I admit, Mr. Speaker, that the course I am taking is inconvenient, and I will content myself with saying I think I have already demonstrated that the majority of the Committee must vote for the Ministerial proposition. In that case, the decision of the Committee is prejudged. I admit that the Irish Members have a right to have two Members on the Committee, and that the Gentlemen selected may both, from their position of authority and their inherent ability, be very properly placed there. But I do not forget that they represent Irish interests, and that their views and actions will be regulated by circumstances that will make for the freedom and self-government of their country. I want the House to realize the position which English Radicals have taken in this matter. At the head of the Committee is a name comment upon which would be dangerous even if it were desirable. No such Committee would be complete without the name of the right hon. Gentleman the Leader of the Liberal party. If the right hon. Gentleman choses to give his services, far be it from me to say anything against it. Speaking for myself, I should like to say that having studied and followed the incidents of his great career——


Order, order! The hon. Gentleman is now discussing the names. The question is rather the quantity of the Committee than the quality of those who compose it.


Of course, Mr. Speaker, I bow to you at once, but I was endeavouring to show that the composition of the Committee is such as to prejudge the conclusion of the Committee. I contend that the majority for the Government being even more than the number mentioned by my bon. Friend who moved the Amendment, the Radicals are entitled to add two names to the Committee. The hon. Member for Glasgow (Dr. Cameron), the hon. Member for Bradford (Mr. Illingworth), the hon. Member for Northampton (Mr. Labouchere), and the hon. Member for Morpeth (Mr. Burt) represent most fairly the Radical element in this House. Now, Sir; if we knew beforehand what the Committee will decide, is it not fair that there should be such an amount of opposition as will deprive the Government of that which they want besides the decision? The Government want not only the decision but also the moral effect which will spring from the decision of a Committee the great majority of which is in their favour. So far as I can see, the Government have practically 15 Members of the Committee who will go with them. Does anyone believe that the hon. Member for Swansea District (Sir Hussey Vivian) represents Liberal opinion in this matter? If the voice of Wales is to be heard I am amazed that such a choice should have been made.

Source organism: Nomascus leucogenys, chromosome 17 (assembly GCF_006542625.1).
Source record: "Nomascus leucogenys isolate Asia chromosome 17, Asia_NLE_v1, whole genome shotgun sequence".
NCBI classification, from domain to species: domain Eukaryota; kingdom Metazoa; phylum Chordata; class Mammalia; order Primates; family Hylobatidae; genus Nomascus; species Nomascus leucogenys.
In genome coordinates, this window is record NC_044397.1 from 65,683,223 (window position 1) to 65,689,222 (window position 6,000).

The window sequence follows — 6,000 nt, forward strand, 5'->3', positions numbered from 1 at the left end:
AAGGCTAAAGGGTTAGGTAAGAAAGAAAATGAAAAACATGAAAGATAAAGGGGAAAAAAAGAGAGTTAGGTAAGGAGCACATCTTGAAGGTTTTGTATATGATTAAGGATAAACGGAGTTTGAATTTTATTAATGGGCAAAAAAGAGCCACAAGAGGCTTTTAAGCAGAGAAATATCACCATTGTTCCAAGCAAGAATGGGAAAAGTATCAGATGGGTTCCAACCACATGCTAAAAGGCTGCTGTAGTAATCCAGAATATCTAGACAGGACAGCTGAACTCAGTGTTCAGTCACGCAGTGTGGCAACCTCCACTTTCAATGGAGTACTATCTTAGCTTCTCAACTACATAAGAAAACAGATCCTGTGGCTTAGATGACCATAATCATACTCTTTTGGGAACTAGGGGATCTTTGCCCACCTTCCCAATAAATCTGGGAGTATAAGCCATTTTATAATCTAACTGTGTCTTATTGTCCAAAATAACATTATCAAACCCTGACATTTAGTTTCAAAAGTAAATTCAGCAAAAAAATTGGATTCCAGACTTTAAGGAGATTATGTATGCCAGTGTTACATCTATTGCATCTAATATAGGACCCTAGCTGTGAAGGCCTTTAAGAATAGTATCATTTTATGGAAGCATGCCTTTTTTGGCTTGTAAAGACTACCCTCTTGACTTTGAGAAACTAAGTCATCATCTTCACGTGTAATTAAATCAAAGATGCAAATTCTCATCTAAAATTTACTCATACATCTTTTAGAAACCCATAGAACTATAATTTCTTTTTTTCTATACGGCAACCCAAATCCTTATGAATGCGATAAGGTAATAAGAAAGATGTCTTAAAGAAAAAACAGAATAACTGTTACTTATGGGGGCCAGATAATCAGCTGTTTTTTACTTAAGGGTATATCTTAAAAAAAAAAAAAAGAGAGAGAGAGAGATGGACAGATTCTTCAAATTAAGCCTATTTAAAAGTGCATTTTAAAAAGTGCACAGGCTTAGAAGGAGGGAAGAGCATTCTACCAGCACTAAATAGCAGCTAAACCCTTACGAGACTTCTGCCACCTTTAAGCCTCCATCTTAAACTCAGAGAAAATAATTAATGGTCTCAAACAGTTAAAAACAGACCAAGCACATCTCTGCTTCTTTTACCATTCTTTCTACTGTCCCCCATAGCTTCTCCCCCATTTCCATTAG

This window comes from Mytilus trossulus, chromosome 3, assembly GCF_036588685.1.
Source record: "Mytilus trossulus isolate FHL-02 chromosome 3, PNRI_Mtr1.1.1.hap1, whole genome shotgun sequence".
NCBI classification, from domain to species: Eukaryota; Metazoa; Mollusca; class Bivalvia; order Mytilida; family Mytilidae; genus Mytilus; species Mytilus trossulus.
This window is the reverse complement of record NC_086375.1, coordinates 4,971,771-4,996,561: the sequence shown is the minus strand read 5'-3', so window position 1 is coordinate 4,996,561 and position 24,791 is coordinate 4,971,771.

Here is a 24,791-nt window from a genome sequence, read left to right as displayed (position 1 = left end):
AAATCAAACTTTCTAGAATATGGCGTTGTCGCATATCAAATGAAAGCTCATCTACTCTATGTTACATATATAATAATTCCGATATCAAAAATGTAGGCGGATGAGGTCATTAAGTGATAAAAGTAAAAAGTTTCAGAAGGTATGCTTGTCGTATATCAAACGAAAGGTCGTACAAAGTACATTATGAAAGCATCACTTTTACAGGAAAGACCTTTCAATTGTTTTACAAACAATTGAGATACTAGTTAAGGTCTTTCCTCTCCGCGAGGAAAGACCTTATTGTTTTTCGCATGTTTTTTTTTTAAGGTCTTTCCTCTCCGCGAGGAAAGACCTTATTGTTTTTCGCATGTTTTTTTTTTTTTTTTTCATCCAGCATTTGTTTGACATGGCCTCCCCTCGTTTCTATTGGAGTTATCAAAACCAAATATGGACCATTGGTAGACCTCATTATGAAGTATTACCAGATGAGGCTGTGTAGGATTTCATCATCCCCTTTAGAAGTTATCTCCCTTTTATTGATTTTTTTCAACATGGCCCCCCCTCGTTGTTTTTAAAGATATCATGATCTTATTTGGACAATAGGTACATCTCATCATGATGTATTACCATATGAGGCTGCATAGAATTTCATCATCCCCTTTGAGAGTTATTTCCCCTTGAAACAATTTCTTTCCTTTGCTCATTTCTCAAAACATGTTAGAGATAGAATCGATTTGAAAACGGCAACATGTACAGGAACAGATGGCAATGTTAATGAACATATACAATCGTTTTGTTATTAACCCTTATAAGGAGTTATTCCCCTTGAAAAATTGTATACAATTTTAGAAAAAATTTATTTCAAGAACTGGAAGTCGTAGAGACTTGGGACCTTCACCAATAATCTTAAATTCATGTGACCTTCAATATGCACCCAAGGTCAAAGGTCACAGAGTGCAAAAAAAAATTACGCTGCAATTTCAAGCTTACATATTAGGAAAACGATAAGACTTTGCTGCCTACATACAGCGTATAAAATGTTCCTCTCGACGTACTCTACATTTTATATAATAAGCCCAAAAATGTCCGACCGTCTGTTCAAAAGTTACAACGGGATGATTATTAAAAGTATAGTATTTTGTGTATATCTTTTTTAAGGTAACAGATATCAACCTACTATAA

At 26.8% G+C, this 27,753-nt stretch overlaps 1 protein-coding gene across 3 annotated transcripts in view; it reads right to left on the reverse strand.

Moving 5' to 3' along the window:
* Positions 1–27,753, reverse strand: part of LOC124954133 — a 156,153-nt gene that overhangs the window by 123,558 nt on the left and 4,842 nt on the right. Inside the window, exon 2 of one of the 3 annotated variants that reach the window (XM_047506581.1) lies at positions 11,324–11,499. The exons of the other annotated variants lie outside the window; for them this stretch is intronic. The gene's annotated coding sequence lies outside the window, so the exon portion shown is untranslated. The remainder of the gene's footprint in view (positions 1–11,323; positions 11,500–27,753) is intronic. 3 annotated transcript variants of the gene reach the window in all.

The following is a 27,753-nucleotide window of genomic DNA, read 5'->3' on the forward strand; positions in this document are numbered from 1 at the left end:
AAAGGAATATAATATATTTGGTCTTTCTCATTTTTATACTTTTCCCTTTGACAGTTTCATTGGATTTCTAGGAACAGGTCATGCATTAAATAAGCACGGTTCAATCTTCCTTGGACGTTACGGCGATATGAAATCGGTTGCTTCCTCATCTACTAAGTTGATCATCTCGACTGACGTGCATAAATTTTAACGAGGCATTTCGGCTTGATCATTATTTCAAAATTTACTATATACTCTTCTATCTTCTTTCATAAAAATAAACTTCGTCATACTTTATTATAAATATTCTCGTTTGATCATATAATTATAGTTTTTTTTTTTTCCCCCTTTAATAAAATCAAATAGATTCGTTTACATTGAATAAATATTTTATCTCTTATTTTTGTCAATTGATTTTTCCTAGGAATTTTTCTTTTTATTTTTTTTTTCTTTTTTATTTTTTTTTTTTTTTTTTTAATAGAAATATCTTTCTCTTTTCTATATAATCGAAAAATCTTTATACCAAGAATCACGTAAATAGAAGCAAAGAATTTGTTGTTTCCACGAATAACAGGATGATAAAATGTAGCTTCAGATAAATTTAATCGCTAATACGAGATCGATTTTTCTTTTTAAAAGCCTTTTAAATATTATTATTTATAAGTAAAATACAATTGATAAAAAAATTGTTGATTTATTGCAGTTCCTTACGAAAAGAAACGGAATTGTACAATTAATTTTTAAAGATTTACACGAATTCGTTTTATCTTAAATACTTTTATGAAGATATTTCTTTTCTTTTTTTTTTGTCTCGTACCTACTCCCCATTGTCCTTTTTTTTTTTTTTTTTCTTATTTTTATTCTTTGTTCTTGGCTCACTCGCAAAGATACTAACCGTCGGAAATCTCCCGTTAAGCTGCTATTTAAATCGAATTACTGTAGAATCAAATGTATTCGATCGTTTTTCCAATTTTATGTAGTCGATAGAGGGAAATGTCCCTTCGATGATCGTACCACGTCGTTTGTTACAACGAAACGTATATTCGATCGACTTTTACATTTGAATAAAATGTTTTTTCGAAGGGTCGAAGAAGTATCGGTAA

Order, order! If the hon. Member objects to the names he should do so when they are read out.


Very well, Sir. I will object to that hon. Gentleman when the time comes; and in the meantime I will assert that the antecedents of the hon. Member for Swansea District——[Cries of "Order" and "Name."]


Order, order!


Why am I to be interrupted by hon. Members opposite calling out "Name?" I am trying to keep myself in order as well as I can. I will conclude by stating that the point of my argument is that the Government, so far from having 13 Members on the Committee who sympathize with and hold their views, have at least 15 and probably 17. I assert that the enormous majority of the Liberal electors in the country hold the views I am expressing, and they will be represented probably by four and perhaps by six. It is most unfair to send to a Committee so constituted, not the consideration of the general question merely, but the consideration of the specific questions raised by the Government, and with which is bound up the fate of the Government. Looking at the constitution of the Committee, I can come to no other conclusion that unless it be altered so as to give to the Liberals of the country, at least a sufficient number of representatives to enable thorn to make a serious protest against the unfair and one-sided conclusion which is already registered, although it may, perhaps, influence hon. Members opposite and their constituents, it will be deprived of moral weight for all the Liberals and Radicals of the country.

The House divided:—Ayes 300; Noes 105.—(Div. List, No. 186.)

Main Question put, and agreed to.

Ordered, That the Committee do consist of 23 Members.